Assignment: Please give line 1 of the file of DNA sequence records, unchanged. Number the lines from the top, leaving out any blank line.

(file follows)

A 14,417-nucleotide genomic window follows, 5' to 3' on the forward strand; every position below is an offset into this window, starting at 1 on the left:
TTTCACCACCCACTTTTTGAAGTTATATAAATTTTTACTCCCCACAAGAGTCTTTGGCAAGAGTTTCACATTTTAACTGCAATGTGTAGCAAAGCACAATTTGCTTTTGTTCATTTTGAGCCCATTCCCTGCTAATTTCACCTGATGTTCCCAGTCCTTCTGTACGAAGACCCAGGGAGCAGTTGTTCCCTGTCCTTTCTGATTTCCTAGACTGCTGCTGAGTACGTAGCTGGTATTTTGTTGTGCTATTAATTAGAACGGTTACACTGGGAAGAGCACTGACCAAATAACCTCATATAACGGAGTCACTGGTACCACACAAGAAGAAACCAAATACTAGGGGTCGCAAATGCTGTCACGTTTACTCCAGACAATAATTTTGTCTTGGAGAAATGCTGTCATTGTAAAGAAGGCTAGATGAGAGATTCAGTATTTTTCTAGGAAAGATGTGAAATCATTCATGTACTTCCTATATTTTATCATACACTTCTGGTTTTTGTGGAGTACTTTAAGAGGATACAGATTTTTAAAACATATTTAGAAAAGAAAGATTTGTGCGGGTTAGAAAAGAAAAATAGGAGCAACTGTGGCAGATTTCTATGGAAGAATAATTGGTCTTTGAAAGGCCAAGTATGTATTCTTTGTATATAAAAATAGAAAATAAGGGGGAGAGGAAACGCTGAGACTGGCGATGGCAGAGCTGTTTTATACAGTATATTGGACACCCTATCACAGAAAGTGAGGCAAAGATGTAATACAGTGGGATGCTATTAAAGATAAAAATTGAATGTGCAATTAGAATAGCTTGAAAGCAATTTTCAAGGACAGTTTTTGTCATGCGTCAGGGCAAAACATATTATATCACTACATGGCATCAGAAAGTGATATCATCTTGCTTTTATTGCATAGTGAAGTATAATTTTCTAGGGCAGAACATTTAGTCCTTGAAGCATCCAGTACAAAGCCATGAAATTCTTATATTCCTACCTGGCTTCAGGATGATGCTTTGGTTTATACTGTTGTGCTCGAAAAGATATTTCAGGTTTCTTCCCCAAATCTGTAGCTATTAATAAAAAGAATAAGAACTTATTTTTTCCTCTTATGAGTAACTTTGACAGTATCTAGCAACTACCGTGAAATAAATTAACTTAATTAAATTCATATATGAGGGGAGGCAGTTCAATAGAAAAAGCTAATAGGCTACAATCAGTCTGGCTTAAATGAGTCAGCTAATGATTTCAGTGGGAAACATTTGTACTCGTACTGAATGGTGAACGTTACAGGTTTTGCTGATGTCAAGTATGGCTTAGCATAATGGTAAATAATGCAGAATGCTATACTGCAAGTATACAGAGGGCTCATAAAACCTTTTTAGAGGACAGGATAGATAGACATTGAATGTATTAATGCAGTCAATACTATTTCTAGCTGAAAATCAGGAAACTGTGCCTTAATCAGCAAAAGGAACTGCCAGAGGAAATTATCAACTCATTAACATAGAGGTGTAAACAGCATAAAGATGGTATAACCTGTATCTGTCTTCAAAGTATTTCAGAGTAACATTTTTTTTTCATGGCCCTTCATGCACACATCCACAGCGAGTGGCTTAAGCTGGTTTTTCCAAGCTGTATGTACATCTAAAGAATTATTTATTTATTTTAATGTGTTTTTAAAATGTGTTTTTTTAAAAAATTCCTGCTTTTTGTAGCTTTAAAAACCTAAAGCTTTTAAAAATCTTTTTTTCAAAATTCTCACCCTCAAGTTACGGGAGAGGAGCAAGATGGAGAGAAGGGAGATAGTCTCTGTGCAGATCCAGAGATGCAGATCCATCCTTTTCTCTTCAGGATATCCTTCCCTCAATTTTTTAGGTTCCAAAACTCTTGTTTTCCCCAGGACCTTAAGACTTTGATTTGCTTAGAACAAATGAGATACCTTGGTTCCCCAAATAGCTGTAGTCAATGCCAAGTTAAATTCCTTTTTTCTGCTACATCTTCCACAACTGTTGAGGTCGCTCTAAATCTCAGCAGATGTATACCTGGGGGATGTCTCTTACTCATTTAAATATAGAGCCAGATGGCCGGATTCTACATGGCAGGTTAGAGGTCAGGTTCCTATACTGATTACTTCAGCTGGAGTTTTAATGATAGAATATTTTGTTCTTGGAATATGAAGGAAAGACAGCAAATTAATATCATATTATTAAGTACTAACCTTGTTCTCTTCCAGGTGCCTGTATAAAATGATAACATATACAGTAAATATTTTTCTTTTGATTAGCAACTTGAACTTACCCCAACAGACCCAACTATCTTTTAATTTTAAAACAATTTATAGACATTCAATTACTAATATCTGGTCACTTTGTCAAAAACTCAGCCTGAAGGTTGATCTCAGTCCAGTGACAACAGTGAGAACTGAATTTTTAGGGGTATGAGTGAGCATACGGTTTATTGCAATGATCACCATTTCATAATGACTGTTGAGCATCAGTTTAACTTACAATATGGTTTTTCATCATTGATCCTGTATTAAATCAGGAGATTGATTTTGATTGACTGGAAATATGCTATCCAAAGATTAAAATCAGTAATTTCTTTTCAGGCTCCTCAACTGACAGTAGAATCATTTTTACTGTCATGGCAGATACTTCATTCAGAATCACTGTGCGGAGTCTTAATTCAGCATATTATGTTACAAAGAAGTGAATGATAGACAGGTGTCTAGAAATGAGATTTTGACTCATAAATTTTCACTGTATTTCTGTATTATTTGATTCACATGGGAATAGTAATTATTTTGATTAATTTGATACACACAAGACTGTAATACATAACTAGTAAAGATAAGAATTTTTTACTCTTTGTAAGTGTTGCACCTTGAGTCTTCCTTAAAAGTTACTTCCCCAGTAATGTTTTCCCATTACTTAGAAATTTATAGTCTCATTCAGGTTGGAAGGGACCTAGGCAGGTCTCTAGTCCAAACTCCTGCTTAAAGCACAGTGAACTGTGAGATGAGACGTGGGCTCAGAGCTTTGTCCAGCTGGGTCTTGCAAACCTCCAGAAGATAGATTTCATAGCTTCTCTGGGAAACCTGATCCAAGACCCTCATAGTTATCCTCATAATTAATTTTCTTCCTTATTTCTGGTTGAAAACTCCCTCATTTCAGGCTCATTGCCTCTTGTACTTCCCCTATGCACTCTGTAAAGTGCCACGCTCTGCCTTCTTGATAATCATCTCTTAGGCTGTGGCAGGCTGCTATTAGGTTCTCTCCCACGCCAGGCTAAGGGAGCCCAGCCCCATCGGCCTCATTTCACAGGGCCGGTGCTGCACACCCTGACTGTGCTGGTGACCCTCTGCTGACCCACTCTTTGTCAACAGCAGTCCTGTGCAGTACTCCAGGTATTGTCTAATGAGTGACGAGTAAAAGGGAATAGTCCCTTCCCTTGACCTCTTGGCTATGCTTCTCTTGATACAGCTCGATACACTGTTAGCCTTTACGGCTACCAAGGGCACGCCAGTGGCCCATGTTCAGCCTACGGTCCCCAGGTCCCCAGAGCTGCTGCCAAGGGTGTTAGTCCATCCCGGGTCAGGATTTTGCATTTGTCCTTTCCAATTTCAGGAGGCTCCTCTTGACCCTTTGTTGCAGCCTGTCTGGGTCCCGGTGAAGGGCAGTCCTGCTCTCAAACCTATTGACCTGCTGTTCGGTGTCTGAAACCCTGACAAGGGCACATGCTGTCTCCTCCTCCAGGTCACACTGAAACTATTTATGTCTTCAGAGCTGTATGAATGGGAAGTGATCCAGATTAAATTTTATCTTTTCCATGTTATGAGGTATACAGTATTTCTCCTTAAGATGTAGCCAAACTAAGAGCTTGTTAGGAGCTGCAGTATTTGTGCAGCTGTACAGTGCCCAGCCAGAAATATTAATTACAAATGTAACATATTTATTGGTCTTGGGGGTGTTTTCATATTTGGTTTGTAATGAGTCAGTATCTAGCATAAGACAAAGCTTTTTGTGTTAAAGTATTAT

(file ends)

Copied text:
A 14,417-nucleotide genomic window follows, 5' to 3' on the forward strand; every position below is an offset into this window, starting at 1 on the left: